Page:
The purpose of bringing new technology into your supply chain is to make your processes simpler while engineering out duplication. In many respects, this has less to do with the technology itself and more to do with the convergence of multiple systems.
Like an orchestra without a conductor, you may have many different systems and processes playing simultaneously, some of them proprietary and not designed to easily share data with each other; and what’s lacking is an approach that will get them all working together. In an ideal world, you should be aiming to bring together your enterprise resource management system, sales forecasts, manufacturing resource planning systems and financial systems, as well as systems owned by customers, partners and suppliers.
The goal is to achieve a seamless process by finding the technology that will both reduce costs and minimise the inherent risks of the supply chain while increasing customer satisfaction and improving efficiency. It might seem like an impossible challenge, particularly if you’re wedded to legacy systems through necessity, but at the very least you should consider leveraging existing systems.
Here are some of the technologies you could be utilising to make the most of information – the key resource for any organisation.
1. ‘Track and trace’ solutions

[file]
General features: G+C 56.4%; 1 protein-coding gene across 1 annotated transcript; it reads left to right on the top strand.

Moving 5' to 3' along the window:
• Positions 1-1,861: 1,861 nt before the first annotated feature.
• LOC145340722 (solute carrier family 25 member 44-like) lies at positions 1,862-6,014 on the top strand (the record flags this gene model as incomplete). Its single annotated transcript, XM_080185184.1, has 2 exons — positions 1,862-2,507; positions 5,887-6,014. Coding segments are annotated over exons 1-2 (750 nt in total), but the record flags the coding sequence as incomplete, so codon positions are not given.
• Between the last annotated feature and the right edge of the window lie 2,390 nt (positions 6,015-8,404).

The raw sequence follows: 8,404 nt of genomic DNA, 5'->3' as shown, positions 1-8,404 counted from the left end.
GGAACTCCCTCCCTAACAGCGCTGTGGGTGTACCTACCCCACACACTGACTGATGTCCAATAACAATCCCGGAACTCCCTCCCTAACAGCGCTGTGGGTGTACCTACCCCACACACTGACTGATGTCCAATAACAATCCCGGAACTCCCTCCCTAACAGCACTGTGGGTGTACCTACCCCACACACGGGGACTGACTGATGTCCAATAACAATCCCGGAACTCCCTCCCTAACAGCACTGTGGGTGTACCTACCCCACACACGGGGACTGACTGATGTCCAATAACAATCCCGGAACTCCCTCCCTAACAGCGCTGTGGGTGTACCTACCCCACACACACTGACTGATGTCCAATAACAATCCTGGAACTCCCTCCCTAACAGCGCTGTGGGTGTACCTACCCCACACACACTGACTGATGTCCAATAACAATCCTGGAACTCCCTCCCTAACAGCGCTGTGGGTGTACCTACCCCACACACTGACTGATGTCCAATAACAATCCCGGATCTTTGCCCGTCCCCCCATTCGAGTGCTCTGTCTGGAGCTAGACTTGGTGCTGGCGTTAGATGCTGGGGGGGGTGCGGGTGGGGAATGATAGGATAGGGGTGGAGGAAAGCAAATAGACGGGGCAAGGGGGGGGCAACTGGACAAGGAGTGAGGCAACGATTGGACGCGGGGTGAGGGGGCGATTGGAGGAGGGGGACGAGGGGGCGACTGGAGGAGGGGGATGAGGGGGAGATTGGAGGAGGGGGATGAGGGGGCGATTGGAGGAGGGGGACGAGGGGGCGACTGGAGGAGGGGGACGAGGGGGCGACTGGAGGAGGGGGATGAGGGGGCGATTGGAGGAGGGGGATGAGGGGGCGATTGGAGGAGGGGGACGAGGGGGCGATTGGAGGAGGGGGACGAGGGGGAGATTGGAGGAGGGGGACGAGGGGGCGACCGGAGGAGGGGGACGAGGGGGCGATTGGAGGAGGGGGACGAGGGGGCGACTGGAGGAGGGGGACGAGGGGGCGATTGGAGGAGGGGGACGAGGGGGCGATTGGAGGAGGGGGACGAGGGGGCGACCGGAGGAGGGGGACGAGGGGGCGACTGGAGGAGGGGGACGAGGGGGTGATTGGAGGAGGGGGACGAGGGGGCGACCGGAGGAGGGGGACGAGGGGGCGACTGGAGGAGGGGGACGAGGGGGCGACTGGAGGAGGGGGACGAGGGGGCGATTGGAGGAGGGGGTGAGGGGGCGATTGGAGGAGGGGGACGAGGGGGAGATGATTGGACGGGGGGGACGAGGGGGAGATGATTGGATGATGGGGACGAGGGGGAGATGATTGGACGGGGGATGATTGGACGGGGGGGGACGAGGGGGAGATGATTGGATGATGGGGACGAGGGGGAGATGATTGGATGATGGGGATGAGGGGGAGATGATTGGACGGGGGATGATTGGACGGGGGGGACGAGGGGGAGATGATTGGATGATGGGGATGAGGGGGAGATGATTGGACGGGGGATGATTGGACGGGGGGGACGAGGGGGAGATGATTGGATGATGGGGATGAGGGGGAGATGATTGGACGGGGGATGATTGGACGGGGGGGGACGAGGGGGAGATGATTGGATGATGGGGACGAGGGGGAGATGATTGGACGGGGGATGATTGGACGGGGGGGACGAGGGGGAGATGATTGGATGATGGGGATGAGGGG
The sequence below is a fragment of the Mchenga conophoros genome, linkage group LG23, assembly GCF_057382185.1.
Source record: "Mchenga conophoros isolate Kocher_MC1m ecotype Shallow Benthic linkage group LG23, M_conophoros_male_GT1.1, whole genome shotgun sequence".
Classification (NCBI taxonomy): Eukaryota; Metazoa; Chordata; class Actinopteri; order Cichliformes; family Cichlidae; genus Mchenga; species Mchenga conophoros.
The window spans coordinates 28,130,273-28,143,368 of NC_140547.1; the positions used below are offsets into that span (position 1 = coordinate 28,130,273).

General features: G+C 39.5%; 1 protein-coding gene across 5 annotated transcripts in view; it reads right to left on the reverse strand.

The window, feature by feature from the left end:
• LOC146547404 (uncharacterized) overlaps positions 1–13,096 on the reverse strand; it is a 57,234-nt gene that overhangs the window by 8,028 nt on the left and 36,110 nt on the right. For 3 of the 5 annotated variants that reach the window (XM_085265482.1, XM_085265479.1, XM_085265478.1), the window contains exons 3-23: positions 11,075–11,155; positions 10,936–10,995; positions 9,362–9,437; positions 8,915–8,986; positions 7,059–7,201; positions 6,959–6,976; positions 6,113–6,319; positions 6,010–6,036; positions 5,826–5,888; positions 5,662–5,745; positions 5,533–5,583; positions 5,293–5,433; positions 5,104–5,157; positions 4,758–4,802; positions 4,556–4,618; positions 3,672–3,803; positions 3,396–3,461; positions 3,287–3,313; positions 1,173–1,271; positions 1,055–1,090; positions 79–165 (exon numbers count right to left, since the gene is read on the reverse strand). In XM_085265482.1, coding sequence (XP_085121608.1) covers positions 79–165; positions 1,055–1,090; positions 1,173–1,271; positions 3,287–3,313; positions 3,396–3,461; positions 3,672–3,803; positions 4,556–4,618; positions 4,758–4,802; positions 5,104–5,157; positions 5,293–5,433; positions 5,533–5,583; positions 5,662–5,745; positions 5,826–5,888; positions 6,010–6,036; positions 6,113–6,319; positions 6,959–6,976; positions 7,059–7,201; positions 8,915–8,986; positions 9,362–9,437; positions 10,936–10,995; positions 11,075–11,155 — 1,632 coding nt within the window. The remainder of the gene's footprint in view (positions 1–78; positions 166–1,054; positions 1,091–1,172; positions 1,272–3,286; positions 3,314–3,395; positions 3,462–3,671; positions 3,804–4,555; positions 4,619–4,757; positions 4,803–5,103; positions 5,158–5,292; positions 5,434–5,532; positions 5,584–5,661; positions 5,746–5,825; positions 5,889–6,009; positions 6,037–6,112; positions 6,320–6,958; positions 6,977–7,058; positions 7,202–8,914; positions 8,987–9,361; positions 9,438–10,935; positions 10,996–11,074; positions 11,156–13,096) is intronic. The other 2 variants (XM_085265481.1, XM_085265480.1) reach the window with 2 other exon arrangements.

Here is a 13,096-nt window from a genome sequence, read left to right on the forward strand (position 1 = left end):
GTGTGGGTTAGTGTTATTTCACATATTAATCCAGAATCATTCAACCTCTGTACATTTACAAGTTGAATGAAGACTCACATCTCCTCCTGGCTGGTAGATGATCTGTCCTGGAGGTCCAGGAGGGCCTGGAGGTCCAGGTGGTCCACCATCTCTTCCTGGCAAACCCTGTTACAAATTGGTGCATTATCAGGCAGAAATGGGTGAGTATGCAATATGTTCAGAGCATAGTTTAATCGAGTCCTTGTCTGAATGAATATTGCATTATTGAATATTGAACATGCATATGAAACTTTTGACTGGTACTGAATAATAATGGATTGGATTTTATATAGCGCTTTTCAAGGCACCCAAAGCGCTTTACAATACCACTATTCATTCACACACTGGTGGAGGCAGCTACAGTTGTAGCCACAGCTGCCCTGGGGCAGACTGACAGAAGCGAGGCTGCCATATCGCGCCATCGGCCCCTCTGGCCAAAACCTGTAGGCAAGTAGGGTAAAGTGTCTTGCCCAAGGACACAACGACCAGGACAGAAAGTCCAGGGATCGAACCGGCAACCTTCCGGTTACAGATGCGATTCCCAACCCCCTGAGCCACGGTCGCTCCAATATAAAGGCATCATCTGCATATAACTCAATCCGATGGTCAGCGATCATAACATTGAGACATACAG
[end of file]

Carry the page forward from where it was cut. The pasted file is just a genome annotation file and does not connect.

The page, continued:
Are you monitoring every stage of the inventory process? By using track and trace to tackle the issue of supply-chain visibility, you can follow each unique purchase order number, container number(s) and item counts, weight, status, delivery date and more. Integrating all this information with your accounting systems means that your inventories will always be up to date, no matter what stage they’re at, giving you a clear picture in real time.
Of course, track and trace is nothing new – systems have been in use for the last couple of decades. So, if you don’t already have end-to-end process visibility – why not? Traceability will improve your supply chain and reduce costs by avoiding the need for firefighting, while improving the customer experience thanks to the use of data to underpin compliance and sustainability, and enhancing customer service through real-time updates.
2. Supplier portal
A SAP-certified supplier portal can simplify your supply chain by bringing purchase order management, quotation requests, demand forecasting, quality notifications and supplier KPI visibility within a single platform, maintaining SAP as the single stack.
A portal will simplify your supply chain, increase efficiency and reduce cost, as well as making life easier for your suppliers by simplifying interactions with you and your purchasing team. With all previous tasks located within a single portal, the time spent by internal teams on administrative tasks can be significantly reduced, while supplier collaboration is improved.
Features can include, but aren’t limited to:
- View open orders and historical data
- View alerts and notifications by text and email
- Manage scheduling agreements